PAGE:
“I just always remember him surrounded by a lot of ladies,” said Chan Kinchla, guitarist in the band Blues Traveler and a longtime friend of Hunter’s. “I remember the first time I met him, when [Killbilly] opened for us in 1989 at [the Dallas club] Trees. The music they played was very aggressive, and Richard, on upright bass, was the most aggressive of all the guys in the band. But offstage, he was more of a soft-spoken, thoughtful guy.”

Killbilly broke up in 1995, and Hunter formed a new band, I, The Jury. But the new group never quite took hold, and Hunter, at age 25, was left wondering what he would do with the rest of his life. “I really had to relearn life,” he said. “I thought I was supposed to be a musician, but I learned with Killbilly, there is a huge commitment and investment to keep a band on top. It just wasn’t a fight I wanted to do.”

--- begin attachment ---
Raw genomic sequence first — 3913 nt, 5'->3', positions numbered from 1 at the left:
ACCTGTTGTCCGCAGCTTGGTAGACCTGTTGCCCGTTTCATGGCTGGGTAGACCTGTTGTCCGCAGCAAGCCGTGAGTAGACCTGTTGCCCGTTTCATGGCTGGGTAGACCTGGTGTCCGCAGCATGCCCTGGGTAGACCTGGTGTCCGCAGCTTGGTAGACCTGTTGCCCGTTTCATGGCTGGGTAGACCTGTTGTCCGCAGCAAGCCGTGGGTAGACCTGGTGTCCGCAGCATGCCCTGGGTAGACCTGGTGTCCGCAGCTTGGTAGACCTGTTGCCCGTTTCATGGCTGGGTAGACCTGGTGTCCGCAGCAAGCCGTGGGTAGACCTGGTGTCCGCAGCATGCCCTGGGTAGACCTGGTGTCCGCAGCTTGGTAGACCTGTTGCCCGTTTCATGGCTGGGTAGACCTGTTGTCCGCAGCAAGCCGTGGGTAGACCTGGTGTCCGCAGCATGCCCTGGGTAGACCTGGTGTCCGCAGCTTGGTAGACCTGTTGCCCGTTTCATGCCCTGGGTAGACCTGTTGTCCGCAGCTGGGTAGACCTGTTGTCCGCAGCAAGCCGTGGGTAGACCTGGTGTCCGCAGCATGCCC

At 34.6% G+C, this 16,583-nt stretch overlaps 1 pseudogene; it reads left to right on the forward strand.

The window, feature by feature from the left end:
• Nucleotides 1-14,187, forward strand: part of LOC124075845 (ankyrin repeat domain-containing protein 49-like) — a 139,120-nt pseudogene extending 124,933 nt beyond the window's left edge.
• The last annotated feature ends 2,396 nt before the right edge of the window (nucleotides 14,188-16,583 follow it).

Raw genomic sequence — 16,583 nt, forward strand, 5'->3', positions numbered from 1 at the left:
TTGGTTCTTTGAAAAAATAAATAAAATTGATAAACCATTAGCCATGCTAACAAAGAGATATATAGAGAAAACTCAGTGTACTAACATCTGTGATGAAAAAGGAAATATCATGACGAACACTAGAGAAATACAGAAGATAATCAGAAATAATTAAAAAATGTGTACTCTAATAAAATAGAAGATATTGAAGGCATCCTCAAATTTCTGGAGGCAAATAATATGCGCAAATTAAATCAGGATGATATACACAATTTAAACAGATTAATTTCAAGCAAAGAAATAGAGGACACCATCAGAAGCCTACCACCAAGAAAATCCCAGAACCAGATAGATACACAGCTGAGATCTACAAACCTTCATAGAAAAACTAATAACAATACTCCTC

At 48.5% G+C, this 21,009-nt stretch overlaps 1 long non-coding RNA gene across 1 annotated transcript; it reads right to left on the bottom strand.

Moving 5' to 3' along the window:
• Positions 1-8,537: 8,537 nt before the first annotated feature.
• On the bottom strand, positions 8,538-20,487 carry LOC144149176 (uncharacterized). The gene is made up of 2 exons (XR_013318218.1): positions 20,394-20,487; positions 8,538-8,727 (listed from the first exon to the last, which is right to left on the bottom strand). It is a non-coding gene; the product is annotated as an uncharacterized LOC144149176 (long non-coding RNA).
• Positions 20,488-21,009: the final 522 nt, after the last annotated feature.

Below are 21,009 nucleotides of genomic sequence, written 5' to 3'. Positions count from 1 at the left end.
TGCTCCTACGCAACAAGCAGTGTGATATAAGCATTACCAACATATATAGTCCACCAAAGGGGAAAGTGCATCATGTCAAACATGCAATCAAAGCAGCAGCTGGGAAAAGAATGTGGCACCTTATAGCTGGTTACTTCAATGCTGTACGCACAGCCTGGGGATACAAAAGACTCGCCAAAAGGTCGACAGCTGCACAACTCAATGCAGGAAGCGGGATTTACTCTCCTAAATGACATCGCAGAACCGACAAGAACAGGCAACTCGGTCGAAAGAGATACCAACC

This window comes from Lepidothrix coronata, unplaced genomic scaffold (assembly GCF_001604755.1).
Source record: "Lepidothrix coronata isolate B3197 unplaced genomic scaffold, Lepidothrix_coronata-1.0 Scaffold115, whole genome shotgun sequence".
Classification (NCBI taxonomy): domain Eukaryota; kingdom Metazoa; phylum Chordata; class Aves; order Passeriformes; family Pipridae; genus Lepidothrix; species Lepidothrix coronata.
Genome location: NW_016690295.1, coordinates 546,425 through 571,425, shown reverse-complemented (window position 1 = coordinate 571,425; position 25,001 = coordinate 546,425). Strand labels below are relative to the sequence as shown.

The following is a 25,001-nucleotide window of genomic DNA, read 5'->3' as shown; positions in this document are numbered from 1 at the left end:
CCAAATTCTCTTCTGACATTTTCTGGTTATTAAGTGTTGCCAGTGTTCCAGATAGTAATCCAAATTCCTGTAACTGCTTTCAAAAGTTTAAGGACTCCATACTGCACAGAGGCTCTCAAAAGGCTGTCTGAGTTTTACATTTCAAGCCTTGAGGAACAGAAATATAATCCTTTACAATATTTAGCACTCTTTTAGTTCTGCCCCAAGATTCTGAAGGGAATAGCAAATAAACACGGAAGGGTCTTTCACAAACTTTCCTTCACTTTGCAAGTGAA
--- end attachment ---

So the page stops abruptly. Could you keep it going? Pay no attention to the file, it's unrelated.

Hunter took some odd jobs. He worked at Victoria’s Secret at Hulen Mall and managed a west Fort Worth coffee bar, The Noble Bean. Going nowhere in his work and perhaps desiring the limelight he had once had as a rock musician, Hunter took his love of politics and decided to run for Fort Worth Mayor, a short campaign in 1996 after Kay Granger had resigned to run for Congress.

Wearing his hair in a ponytail almost down to his waist, the former high school debate team member impressed those covering the mayoral race. Fort Worth Star-Telegram columnist Cecil Johnson wrote that Hunter’s candidacy was no lark, declaring him one of the few “credible candidates” in the field. Hunter brought in Jello Biafra, political activist and former lead singer in the famed punk band The Dead Kennedys, to help. “I had always known Richard to be extremely thoughtful on issues, and he really communicated his ideas well,” Biafra said. “The reason he is gaining success on his radio show is from those very qualities. You could really see those developing in his mayoral campaign.”